Understanding property bubble
TRADE FORUM - Chris Malazarte (The Freeman) - October 11, 2014 - 12:00am

(Second of two parts)

The possibility of a bubble will always be there but the likelihood of a bubble to happen in the near term is remote in that, the Bangko Sentral ng Pilipinas (BSP) has already put a cap on real estate exposure of banks in addition to stricter loan covenants for both commercial and residential borrowings.  The BSP, by far, has done a good job in putting the right measures to quell the onslaught of a bubble. As to whether or not they are enough to prevent it from happening is something we do not know. Theoretically, these measures should dampen banks to give in to the temptation of over-lending to this sector.

“Whether or not we are in a possible bubble, I don’t think we’re there yet but it’s always a good reminder to link every credit decision to capital,” assures BSP Deputy Governor Nestor A. Espenilla Jr.

While there is an obvious demand for residential acquisitions, it is interesting to note the role of Pag-ibig in institutional and retail home lending.  For housing developers, Pag-ibig has already extended some P3.5 trillion worth of loans already since 2010, and averages some P30 billion annually for housing loans. Pag-ibig, being a government-owned and controlled corporation, happens to be one of the most profitable and liquid government institutions with more than enough funds to whether a property burst. Pag-ibig plays a unique and significant role in the housing market as it is not only a good alternative to banks, but also in mitigating the impact of a bubble by absorbing part of the shock.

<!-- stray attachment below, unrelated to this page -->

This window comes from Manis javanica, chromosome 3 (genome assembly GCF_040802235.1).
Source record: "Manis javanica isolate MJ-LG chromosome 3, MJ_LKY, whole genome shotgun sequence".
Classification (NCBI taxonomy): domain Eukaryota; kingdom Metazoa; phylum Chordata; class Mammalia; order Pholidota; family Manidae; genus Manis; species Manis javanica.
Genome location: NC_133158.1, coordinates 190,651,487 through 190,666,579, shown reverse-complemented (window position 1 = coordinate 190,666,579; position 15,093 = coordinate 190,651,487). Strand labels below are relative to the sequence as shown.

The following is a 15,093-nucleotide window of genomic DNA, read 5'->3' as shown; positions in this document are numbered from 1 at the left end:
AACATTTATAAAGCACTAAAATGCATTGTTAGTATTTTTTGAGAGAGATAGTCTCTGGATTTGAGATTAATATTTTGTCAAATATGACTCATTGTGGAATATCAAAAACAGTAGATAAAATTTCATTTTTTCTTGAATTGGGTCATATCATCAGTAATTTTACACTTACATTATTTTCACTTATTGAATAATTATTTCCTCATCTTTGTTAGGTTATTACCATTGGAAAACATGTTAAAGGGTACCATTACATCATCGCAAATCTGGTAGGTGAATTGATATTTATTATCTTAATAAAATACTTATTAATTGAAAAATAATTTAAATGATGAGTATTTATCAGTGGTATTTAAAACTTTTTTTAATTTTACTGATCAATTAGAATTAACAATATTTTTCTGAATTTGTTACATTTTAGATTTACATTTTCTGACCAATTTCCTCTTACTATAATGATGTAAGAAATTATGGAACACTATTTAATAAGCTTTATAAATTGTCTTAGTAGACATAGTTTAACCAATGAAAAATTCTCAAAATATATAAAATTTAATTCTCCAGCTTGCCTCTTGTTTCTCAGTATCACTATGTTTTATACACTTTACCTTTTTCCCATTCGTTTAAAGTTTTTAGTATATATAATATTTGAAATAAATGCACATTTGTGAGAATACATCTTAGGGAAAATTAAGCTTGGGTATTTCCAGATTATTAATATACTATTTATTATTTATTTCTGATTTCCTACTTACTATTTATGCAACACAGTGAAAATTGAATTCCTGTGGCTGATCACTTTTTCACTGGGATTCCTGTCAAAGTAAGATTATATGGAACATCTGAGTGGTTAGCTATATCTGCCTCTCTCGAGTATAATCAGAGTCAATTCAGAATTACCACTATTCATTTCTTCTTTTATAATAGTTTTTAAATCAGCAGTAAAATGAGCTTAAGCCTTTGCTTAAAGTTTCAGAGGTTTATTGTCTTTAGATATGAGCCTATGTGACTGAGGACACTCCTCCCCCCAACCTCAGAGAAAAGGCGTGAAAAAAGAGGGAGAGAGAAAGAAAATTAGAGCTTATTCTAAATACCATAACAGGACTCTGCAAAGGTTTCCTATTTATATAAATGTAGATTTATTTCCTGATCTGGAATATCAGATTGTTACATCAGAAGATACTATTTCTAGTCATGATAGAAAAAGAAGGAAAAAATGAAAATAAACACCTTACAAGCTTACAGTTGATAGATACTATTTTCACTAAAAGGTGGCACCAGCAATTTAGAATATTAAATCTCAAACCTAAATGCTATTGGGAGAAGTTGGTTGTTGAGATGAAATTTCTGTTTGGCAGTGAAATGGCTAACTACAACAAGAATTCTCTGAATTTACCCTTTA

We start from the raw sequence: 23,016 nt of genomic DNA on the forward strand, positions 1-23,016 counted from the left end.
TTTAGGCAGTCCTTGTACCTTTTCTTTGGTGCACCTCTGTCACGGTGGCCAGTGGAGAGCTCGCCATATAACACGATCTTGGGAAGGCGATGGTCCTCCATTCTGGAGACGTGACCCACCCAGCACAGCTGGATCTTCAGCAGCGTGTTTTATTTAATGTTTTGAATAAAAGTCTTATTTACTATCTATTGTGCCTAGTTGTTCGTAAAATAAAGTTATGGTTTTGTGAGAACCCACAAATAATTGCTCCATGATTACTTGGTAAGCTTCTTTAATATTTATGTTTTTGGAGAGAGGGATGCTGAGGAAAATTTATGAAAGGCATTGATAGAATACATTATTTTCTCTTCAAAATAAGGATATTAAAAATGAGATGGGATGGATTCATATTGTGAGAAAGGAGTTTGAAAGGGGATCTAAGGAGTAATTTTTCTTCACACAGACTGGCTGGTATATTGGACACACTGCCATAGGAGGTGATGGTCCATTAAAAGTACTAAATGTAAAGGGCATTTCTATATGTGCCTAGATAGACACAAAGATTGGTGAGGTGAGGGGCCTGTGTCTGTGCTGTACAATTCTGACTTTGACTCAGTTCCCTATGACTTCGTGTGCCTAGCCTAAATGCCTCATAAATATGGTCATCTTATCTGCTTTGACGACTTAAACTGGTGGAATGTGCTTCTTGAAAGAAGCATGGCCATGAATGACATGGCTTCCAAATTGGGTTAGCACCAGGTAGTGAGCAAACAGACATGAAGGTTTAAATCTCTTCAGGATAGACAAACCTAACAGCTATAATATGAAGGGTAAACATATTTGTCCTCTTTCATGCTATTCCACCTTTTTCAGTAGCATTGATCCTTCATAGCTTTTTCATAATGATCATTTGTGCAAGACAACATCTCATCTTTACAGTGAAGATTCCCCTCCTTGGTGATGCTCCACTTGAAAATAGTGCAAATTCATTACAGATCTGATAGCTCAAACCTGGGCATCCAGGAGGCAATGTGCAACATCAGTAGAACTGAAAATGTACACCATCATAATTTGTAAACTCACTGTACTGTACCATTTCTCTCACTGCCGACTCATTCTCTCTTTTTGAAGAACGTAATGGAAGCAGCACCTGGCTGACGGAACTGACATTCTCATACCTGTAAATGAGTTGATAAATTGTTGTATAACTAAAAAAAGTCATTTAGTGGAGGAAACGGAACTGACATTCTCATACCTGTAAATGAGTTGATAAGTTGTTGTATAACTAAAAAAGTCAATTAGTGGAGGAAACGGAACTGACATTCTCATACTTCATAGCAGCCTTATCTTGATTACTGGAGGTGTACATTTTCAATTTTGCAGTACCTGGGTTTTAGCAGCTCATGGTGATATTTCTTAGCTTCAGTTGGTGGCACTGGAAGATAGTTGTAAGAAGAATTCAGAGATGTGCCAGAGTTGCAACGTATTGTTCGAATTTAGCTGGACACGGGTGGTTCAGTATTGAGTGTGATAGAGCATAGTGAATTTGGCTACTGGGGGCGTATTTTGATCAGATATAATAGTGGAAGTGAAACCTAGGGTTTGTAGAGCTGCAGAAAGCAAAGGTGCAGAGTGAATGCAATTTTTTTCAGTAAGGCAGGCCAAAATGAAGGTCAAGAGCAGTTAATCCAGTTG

The subprime tragedy in the US occurred in anticipation of a forthcoming better days which did not happen. Which means, people were borrowing money to buy houses in the hope of paying them off when they get a raise. In other words, borrowing was tied to their own future economic condition.

The Philippines is unique is that borrowers of real estate are mostly Overseas Filipino Workers. OFWs are not only better paid they are also in countries with very stable economies with very stable jobs. Which means bad times do not happen in all countries at the same time thus, many would still be able to pay off their mortgage. OFWs are also very resilient – and are willing to take any job during bad times just to send money back home.  The number of OFWs is also increasing everyday not to mention the number of Filipinos who have permanently settled abroad and are sending money to their families.

OFWs are now more educated when it comes to investing their money. They are buying real estate to make money in rentals. This way, they can already support their families with their passive income.

Another good reason why a property bubble is not likely is the fact that we have an apparent shortage in housing. Closing in to 4 million units, developers have yet to find ways to meet this huge demand.




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